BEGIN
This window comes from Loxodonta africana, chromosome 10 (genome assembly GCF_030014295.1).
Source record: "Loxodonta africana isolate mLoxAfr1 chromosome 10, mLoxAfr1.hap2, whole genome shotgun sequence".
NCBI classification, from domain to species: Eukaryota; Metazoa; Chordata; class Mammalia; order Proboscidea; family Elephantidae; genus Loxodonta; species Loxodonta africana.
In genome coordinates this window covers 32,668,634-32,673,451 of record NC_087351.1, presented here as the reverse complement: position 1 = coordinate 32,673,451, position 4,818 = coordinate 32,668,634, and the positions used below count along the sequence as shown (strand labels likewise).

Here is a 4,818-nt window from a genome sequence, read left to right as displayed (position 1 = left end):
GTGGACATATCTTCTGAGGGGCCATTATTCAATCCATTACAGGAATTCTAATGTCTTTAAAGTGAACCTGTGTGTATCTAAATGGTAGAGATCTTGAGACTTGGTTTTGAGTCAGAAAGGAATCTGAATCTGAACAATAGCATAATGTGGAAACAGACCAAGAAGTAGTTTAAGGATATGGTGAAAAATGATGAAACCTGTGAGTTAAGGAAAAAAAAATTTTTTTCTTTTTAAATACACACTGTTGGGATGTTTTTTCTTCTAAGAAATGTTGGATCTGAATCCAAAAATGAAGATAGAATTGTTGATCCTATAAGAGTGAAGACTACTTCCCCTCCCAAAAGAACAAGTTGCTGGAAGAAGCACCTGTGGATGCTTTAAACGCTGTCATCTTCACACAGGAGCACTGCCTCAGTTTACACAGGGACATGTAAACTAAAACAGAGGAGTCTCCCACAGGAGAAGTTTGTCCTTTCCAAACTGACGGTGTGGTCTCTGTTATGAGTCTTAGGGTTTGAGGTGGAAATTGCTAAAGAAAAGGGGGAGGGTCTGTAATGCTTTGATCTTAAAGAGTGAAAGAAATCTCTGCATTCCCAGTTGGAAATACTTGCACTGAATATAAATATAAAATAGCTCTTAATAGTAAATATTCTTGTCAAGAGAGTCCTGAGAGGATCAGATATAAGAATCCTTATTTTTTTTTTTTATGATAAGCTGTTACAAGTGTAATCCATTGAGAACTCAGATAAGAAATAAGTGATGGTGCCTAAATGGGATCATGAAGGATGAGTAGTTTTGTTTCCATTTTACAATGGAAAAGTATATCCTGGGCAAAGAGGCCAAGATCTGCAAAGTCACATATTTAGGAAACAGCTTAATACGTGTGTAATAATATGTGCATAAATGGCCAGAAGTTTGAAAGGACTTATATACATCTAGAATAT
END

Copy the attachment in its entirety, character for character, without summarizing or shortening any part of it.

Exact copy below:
This window comes from Loxodonta africana, chromosome 10 (genome assembly GCF_030014295.1).
Source record: "Loxodonta africana isolate mLoxAfr1 chromosome 10, mLoxAfr1.hap2, whole genome shotgun sequence".
NCBI classification, from domain to species: Eukaryota; Metazoa; Chordata; class Mammalia; order Proboscidea; family Elephantidae; genus Loxodonta; species Loxodonta africana.
In genome coordinates this window covers 32,668,634-32,673,451 of record NC_087351.1, presented here as the reverse complement: position 1 = coordinate 32,673,451, position 4,818 = coordinate 32,668,634, and the positions used below count along the sequence as shown (strand labels likewise).

Here is a 4,818-nt window from a genome sequence, read left to right as displayed (position 1 = left end):
GTGGACATATCTTCTGAGGGGCCATTATTCAATCCATTACAGGAATTCTAATGTCTTTAAAGTGAACCTGTGTGTATCTAAATGGTAGAGATCTTGAGACTTGGTTTTGAGTCAGAAAGGAATCTGAATCTGAACAATAGCATAATGTGGAAACAGACCAAGAAGTAGTTTAAGGATATGGTGAAAAATGATGAAACCTGTGAGTTAAGGAAAAAAAAATTTTTTTCTTTTTAAATACACACTGTTGGGATGTTTTTTCTTCTAAGAAATGTTGGATCTGAATCCAAAAATGAAGATAGAATTGTTGATCCTATAAGAGTGAAGACTACTTCCCCTCCCAAAAGAACAAGTTGCTGGAAGAAGCACCTGTGGATGCTTTAAACGCTGTCATCTTCACACAGGAGCACTGCCTCAGTTTACACAGGGACATGTAAACTAAAACAGAGGAGTCTCCCACAGGAGAAGTTTGTCCTTTCCAAACTGACGGTGTGGTCTCTGTTATGAGTCTTAGGGTTTGAGGTGGAAATTGCTAAAGAAAAGGGGGAGGGTCTGTAATGCTTTGATCTTAAAGAGTGAAAGAAATCTCTGCATTCCCAGTTGGAAATACTTGCACTGAATATAAATATAAAATAGCTCTTAATAGTAAATATTCTTGTCAAGAGAGTCCTGAGAGGATCAGATATAAGAATCCTTATTTTTTTTTTTTATGATAAGCTGTTACAAGTGTAATCCATTGAGAACTCAGATAAGAAATAAGTGATGGTGCCTAAATGGGATCATGAAGGATGAGTAGTTTTGTTTCCATTTTACAATGGAAAAGTATATCCTGGGCAAAGAGGCCAAGATCTGCAAAGTCACATATTTAGGAAACAGCTTAATACGTGTGTAATAATATGTGCATAAATGGCCAGAAGTTTGAAAGGACTTATATACATCTAGAATAT